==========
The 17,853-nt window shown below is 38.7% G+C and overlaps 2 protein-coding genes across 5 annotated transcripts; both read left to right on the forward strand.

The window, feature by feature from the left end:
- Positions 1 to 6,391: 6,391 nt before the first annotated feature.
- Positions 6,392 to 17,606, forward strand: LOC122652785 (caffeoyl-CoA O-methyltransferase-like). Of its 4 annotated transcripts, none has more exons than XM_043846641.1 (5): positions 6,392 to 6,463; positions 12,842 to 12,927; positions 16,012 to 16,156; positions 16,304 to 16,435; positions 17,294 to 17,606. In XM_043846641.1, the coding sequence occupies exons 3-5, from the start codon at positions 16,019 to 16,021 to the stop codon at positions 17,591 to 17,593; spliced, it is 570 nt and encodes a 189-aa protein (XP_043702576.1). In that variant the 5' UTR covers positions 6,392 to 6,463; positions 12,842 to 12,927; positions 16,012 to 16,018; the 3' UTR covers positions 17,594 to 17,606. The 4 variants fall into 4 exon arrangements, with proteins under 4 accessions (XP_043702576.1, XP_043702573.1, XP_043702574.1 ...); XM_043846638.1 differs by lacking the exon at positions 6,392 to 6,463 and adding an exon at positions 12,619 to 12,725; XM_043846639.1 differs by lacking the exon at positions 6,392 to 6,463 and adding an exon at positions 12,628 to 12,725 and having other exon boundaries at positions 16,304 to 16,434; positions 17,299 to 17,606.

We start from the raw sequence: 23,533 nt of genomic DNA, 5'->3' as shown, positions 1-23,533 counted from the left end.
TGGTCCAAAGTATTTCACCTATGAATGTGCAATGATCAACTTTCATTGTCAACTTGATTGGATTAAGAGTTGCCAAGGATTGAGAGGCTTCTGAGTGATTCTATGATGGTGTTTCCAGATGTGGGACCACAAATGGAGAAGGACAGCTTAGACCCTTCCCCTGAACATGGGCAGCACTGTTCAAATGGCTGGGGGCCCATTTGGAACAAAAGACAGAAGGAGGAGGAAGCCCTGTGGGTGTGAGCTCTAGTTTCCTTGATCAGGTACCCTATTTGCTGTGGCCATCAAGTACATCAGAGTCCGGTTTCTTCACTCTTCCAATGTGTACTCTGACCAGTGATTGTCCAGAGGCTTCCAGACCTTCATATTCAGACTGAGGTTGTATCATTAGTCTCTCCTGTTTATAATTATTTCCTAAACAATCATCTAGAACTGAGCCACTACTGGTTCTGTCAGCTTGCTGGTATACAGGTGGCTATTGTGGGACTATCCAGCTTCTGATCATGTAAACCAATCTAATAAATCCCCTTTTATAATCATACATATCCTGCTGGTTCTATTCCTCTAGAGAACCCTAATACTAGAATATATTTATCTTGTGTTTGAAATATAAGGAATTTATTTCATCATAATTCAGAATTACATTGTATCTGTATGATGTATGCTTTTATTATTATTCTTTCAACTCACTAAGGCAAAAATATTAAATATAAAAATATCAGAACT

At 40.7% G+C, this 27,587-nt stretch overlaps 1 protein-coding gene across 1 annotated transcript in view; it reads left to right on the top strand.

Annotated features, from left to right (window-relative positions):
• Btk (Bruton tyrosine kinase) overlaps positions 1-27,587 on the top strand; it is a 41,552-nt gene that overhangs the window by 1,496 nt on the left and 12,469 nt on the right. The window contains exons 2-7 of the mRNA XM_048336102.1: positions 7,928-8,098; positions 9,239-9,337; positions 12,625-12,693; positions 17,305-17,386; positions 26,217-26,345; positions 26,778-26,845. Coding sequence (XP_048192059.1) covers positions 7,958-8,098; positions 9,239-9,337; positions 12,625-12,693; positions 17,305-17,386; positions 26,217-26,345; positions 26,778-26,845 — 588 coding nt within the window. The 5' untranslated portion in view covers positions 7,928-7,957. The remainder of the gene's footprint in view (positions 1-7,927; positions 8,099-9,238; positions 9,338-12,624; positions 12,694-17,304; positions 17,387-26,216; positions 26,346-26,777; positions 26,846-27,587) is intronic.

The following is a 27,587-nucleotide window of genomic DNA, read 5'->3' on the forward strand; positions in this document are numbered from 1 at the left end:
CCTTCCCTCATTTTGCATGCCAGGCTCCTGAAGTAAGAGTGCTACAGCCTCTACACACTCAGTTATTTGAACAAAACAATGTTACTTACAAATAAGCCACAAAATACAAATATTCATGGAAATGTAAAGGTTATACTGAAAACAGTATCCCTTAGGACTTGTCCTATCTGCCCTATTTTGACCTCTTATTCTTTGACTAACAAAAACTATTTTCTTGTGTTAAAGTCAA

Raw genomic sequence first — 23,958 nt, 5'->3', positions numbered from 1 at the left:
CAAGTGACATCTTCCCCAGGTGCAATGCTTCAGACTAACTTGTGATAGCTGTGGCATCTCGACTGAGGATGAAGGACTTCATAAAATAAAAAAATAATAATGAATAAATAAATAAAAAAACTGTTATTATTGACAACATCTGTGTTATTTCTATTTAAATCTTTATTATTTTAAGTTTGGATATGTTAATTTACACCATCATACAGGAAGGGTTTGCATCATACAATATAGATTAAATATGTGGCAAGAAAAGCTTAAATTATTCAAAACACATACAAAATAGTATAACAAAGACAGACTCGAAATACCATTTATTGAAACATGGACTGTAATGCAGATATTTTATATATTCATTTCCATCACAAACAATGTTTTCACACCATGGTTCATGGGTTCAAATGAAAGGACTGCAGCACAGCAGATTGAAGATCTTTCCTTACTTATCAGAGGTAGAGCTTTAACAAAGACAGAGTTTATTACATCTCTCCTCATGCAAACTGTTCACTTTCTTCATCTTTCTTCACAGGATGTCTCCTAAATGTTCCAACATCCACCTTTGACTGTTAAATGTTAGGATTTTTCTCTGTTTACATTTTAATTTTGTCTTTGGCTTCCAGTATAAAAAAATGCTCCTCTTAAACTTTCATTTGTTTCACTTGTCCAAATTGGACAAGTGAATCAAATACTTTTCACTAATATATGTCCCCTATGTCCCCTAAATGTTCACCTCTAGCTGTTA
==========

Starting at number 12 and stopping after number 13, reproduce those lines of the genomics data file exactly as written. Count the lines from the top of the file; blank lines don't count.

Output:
Raw genomic sequence first — 23,958 nt, 5'->3', positions numbered from 1 at the left:
CAAGTGACATCTTCCCCAGGTGCAATGCTTCAGACTAACTTGTGATAGCTGTGGCATCTCGACTGAGGATGAAGGACTTCATAAAATAAAAAAATAATAATGAATAAATAAATAAAAAAACTGTTATTATTGACAACATCTGTGTTATTTCTATTTAAATCTTTATTATTTTAAGTTTGGATATGTTAATTTACACCATCATACAGGAAGGGTTTGCATCATACAATATAGATTAAATATGTGGCAAGAAAAGCTTAAATTATTCAAAACACATACAAAATAGTATAACAAAGACAGACTCGAAATACCATTTATTGAAACATGGACTGTAATGCAGATATTTTATATATTCATTTCCATCACAAACAATGTTTTCACACCATGGTTCATGGGTTCAAATGAAAGGACTGCAGCACAGCAGATTGAAGATCTTTCCTTACTTATCAGAGGTAGAGCTTTAACAAAGACAGAGTTTATTACATCTCTCCTCATGCAAACTGTTCACTTTCTTCATCTTTCTTCACAGGATGTCTCCTAAATGTTCCAACATCCACCTTTGACTGTTAAATGTTAGGATTTTTCTCTGTTTACATTTTAATTTTGTCTTTGGCTTCCAGTATAAAAAAATGCTCCTCTTAAACTTTCATTTGTTTCACTTGTCCAAATTGGACAAGTGAATCAAATACTTTTCACTAATATATGTCCCCTATGTCCCCTAAATGTTCACCTCTAGCTGTTA